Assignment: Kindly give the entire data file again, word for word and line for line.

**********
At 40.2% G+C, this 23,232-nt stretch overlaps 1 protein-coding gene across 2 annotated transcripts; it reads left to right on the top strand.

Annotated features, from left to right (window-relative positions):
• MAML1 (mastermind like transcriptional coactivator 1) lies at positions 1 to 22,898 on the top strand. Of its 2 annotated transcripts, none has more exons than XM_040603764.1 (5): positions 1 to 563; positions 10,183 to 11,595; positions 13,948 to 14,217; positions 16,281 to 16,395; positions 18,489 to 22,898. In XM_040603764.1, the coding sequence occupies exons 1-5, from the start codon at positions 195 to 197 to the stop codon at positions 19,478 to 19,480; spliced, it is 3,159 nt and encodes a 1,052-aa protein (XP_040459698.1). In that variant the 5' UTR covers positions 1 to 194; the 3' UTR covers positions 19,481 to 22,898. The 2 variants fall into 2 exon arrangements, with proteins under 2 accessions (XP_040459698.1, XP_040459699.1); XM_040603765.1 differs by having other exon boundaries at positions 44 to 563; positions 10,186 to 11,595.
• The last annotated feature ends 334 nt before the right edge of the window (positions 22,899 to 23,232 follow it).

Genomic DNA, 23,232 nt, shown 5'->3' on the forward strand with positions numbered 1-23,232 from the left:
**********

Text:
At 40.2% G+C, this 23,232-nt stretch overlaps 1 protein-coding gene across 2 annotated transcripts; it reads left to right on the top strand.

Annotated features, from left to right (window-relative positions):
• MAML1 (mastermind like transcriptional coactivator 1) lies at positions 1 to 22,898 on the top strand. Of its 2 annotated transcripts, none has more exons than XM_040603764.1 (5): positions 1 to 563; positions 10,183 to 11,595; positions 13,948 to 14,217; positions 16,281 to 16,395; positions 18,489 to 22,898. In XM_040603764.1, the coding sequence occupies exons 1-5, from the start codon at positions 195 to 197 to the stop codon at positions 19,478 to 19,480; spliced, it is 3,159 nt and encodes a 1,052-aa protein (XP_040459698.1). In that variant the 5' UTR covers positions 1 to 194; the 3' UTR covers positions 19,481 to 22,898. The 2 variants fall into 2 exon arrangements, with proteins under 2 accessions (XP_040459698.1, XP_040459699.1); XM_040603765.1 differs by having other exon boundaries at positions 44 to 563; positions 10,186 to 11,595.
• The last annotated feature ends 334 nt before the right edge of the window (positions 22,899 to 23,232 follow it).

Genomic DNA, 23,232 nt, shown 5'->3' on the forward strand with positions numbered 1-23,232 from the left: